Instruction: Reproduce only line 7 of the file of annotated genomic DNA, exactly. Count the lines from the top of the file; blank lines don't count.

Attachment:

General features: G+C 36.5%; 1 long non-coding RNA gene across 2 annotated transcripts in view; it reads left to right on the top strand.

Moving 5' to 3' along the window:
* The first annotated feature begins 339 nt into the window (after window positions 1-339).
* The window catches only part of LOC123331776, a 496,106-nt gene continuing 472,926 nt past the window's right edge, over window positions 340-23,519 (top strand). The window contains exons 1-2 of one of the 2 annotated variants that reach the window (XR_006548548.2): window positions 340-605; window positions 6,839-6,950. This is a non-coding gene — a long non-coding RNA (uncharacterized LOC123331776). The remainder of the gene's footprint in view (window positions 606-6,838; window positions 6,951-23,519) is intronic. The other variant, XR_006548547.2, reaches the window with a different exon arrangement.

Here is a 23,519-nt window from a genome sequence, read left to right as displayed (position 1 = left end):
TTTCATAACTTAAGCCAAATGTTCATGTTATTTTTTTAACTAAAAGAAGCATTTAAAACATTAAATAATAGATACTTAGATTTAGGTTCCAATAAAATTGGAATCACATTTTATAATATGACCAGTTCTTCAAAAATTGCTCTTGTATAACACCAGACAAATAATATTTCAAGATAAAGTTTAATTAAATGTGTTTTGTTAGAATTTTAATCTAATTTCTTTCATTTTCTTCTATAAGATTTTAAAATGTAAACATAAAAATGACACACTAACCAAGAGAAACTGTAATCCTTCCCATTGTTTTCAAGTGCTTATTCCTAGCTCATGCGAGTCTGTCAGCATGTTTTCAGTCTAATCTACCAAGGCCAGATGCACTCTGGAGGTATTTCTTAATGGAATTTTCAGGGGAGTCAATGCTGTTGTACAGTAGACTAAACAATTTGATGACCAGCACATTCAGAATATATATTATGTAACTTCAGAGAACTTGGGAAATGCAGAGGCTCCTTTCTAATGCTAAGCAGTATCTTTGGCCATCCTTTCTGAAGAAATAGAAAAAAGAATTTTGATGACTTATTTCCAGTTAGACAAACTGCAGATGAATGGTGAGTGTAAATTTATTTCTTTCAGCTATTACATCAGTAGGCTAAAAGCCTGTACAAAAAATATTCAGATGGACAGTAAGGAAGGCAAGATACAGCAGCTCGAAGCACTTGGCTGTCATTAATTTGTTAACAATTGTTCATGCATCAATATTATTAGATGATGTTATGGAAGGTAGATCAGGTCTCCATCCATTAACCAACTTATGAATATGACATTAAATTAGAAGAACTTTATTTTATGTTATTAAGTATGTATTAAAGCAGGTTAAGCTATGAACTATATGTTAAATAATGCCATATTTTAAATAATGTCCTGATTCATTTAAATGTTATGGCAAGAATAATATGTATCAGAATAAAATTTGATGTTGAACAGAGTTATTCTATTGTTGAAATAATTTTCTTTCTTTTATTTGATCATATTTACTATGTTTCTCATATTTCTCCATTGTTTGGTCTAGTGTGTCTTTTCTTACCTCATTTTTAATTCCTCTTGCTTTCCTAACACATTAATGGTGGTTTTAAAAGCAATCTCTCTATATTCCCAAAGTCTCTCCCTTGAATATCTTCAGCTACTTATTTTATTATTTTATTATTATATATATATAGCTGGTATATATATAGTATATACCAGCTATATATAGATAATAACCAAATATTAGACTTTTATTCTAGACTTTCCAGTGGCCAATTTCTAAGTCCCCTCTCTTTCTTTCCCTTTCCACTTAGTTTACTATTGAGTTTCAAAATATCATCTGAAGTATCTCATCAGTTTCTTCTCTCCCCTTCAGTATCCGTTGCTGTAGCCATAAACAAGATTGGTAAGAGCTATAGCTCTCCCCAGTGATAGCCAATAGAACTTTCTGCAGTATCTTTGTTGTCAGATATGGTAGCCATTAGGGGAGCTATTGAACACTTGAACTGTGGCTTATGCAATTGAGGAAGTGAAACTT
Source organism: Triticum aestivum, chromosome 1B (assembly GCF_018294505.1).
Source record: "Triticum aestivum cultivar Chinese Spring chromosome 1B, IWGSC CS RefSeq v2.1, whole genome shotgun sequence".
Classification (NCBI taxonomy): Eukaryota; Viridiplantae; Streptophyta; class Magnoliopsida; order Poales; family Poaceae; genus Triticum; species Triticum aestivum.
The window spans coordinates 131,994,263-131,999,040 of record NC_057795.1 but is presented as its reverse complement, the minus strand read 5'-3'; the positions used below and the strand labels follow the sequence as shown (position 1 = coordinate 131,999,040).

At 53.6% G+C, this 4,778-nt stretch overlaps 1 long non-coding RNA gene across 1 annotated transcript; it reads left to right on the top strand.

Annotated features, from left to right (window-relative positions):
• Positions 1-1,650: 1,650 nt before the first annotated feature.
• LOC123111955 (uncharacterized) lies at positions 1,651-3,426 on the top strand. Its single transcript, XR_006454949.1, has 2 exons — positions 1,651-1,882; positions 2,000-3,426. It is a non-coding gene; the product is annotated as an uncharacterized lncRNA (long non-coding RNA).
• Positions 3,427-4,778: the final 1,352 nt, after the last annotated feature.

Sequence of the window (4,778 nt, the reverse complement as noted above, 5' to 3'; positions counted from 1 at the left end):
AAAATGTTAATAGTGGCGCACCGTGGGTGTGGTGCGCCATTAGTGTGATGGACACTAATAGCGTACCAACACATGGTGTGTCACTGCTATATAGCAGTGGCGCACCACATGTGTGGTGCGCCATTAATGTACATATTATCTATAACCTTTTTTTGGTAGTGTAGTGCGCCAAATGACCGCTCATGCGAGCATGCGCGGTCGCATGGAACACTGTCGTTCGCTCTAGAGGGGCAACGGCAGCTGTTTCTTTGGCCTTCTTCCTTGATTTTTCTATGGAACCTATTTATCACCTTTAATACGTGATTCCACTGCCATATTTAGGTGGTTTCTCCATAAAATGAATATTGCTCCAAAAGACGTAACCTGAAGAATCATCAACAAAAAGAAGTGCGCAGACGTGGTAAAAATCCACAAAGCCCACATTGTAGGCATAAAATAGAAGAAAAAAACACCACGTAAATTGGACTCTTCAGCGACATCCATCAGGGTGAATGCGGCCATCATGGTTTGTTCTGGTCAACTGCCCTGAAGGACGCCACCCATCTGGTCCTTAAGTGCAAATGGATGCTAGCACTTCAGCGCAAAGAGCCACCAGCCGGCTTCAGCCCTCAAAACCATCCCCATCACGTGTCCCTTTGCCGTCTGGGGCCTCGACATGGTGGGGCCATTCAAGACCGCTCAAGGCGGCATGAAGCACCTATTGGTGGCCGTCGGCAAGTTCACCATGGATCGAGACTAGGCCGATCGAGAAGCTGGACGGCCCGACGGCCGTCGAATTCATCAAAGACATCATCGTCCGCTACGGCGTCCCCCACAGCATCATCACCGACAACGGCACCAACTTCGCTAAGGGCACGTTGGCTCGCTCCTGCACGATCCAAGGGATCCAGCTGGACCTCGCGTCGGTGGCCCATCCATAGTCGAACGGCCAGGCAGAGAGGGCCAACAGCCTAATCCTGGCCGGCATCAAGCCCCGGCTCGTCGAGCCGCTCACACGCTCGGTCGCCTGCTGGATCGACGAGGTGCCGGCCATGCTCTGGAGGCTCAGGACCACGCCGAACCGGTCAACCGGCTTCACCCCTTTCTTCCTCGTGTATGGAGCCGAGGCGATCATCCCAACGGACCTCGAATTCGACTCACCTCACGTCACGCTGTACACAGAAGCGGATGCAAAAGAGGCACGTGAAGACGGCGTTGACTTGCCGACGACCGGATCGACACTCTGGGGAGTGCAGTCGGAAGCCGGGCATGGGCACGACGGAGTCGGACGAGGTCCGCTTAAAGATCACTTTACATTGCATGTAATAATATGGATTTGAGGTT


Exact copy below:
Source organism: Triticum aestivum, chromosome 1B (assembly GCF_018294505.1).